On September 15, Tunisians will cast ballots in their country’s second free and democratic presidential election since the 2011 revolution, the Project on Middle East Democracy reports. The highly competitive race features 26 ideologically diverse candidates vying to succeed President Beji Caid Essebsi, who died in July at age 92, a few months before his five-year term was set to end. Against a backdrop of widespread economic and political frustration among voters, and with no clear frontrunner, the upcoming contest is likely to shake up the status quo and realign Tunisia’s political landscape.
With campaigning now underway, and in advance of the September 7-9 presidential debates—the country’s first—POMED is pleased to publish “A Guide to Tunisia’s 2019 Presidential Election.” The guide, written by POMED staff, discusses the political context for the presidential contest, outlines the electoral process, and highlights 12 of the leading candidates.
Arab Islamists are divided over Ennahda’s decision to run a presidential candidate, notes Khalil al-Anani, associate professor of political science at the Doha Institute for Graduate Studies and a Non-Resident Fellow at Center for Global Policy. Some welcome the decision as a step towards normalising Islamists’ relationship with politics, viewing this as a departure from the cycle of fear and historical reluctance to compete for power.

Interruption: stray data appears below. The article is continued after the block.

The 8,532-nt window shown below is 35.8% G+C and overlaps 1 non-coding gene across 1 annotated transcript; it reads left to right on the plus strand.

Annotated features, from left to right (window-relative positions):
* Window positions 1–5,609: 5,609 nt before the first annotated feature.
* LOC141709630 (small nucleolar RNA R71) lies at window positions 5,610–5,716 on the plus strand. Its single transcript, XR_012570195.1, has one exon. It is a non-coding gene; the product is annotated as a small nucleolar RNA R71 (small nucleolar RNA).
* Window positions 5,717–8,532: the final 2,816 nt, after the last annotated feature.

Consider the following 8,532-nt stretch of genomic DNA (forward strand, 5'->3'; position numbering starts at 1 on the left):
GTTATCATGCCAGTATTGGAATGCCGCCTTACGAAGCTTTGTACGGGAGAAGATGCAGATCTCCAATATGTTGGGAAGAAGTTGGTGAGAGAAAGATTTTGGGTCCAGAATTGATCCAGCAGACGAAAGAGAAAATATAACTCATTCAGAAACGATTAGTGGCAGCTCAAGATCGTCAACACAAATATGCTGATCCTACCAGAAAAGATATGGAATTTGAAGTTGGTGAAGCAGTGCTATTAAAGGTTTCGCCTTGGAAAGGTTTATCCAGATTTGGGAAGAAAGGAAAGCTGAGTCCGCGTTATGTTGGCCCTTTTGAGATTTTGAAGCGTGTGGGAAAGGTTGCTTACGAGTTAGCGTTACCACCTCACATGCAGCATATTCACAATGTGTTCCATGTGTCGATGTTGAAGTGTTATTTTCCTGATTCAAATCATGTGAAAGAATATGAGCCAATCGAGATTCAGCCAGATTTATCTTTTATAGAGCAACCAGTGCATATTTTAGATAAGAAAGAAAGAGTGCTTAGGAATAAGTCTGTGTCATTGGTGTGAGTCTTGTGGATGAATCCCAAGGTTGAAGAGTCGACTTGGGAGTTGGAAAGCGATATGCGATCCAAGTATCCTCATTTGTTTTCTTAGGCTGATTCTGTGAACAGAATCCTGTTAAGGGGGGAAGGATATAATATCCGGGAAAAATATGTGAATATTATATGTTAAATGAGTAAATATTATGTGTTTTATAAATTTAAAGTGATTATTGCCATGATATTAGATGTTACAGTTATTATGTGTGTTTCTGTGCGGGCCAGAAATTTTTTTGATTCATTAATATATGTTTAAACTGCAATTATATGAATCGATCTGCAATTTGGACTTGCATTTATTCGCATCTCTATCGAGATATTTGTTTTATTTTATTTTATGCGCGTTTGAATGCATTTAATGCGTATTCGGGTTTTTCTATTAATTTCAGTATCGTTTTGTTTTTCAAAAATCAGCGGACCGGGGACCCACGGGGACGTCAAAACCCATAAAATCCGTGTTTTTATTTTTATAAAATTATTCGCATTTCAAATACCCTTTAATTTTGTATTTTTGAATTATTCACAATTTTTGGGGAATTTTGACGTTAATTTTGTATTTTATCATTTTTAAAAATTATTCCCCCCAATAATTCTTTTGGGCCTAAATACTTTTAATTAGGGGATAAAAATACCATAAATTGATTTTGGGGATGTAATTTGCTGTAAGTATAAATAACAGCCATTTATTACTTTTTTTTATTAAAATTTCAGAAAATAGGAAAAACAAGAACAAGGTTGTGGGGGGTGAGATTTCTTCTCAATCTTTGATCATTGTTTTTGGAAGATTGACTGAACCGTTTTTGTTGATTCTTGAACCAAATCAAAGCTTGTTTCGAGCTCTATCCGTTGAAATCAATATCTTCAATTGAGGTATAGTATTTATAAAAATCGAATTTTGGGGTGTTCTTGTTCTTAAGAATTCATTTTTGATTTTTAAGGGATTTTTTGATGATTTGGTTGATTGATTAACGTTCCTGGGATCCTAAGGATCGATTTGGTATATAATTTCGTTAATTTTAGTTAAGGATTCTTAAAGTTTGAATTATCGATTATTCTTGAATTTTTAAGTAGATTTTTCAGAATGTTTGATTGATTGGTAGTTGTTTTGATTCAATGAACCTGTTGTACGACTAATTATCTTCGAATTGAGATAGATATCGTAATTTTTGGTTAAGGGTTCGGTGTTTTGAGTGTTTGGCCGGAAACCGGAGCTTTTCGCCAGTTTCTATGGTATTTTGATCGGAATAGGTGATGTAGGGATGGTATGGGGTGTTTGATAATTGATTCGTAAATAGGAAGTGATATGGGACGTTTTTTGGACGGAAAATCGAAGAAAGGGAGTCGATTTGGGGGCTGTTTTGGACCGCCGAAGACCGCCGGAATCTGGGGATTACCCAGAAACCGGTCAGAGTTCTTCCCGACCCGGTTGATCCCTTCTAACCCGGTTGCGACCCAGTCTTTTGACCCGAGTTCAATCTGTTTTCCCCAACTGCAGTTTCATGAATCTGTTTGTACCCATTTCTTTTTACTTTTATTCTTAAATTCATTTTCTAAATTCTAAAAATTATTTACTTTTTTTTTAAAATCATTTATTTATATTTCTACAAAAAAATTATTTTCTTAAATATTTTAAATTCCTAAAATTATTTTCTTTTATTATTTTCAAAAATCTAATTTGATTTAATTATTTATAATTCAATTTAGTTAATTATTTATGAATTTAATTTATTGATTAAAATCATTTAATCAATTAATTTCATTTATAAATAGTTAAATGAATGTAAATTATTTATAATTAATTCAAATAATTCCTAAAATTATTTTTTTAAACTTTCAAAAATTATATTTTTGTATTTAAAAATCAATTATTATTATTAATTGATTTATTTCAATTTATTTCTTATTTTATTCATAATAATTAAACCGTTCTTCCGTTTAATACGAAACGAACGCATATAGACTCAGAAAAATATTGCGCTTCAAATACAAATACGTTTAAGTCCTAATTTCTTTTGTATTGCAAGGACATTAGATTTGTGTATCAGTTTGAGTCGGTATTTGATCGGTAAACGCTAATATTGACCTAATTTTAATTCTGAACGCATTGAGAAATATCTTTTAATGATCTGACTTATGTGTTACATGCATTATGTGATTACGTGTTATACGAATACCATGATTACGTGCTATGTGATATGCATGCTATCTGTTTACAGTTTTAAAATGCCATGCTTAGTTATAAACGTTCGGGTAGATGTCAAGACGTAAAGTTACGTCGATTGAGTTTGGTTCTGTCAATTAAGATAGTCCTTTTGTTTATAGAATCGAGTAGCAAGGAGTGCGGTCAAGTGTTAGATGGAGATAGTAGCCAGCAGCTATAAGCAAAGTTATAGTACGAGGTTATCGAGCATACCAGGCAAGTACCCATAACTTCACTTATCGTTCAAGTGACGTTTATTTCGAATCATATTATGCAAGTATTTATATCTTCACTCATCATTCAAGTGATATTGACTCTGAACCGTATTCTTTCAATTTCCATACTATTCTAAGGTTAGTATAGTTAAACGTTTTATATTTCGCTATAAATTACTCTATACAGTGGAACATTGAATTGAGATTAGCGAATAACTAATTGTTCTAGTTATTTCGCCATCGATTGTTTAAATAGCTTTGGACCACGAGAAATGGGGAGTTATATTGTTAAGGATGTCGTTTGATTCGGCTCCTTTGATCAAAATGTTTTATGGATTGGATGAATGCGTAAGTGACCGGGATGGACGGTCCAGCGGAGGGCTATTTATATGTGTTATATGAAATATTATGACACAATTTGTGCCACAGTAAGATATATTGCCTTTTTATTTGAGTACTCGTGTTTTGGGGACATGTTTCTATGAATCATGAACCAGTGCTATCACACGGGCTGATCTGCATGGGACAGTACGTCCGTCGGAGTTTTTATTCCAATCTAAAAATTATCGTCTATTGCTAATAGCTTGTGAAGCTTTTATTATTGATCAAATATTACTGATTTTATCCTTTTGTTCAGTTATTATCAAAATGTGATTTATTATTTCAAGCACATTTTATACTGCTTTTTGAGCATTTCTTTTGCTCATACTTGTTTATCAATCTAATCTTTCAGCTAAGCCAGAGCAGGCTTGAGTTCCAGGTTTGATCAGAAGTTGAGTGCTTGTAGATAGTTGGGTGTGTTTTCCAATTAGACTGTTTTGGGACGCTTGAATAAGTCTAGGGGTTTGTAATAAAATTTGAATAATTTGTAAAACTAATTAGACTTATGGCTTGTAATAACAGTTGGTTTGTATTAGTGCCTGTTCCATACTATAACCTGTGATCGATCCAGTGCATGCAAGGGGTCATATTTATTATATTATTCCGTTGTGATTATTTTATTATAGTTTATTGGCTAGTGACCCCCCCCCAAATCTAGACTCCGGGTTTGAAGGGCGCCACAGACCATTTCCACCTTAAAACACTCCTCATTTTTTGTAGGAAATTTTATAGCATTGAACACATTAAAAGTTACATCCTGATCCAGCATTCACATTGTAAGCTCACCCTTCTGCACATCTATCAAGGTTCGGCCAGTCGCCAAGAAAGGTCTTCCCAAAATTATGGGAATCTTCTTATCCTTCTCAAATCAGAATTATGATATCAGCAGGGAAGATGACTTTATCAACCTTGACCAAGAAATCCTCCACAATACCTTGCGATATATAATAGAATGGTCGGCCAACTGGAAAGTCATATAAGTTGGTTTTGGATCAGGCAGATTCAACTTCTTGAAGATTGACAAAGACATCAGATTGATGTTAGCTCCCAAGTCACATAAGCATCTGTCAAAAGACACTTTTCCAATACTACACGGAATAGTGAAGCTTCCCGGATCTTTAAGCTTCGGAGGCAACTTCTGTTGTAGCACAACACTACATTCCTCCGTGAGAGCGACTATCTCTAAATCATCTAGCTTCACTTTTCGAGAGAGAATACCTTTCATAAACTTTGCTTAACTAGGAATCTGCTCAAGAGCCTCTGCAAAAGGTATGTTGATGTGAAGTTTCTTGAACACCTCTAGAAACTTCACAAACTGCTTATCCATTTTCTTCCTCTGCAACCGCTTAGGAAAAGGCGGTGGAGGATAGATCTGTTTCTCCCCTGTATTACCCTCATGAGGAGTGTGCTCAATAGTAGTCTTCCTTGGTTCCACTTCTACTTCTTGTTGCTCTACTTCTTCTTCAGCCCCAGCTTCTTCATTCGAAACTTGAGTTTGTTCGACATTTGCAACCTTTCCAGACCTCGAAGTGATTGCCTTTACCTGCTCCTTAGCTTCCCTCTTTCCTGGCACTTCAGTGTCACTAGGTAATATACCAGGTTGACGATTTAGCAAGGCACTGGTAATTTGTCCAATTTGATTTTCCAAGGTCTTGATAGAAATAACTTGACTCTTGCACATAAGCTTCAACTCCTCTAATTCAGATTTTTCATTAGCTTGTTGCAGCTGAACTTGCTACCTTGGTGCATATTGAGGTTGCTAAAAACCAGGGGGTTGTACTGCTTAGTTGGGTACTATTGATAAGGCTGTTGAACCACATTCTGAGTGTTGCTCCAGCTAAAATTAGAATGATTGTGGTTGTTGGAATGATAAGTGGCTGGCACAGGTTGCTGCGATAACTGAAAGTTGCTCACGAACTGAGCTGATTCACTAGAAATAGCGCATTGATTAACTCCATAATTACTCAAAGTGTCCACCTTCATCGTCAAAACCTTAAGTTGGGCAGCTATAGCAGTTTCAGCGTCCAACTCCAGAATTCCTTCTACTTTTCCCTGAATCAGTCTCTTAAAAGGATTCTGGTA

Others, however, see it as a risk – a miscalculated move that could create many problems – not only for Ennahda, but for the nascent democratic experience in Tunisia as a whole, he writes for Middle East Eye. They believe that if its deputy leader, Abdelfattah Mourou, wins the elections, there could be domestic and regional backlash, especially in light of the fierce and ongoing confrontation between the counter-revolutionary axis (Egypt, the UAE and Saudi Arabia) and political Islamic forces.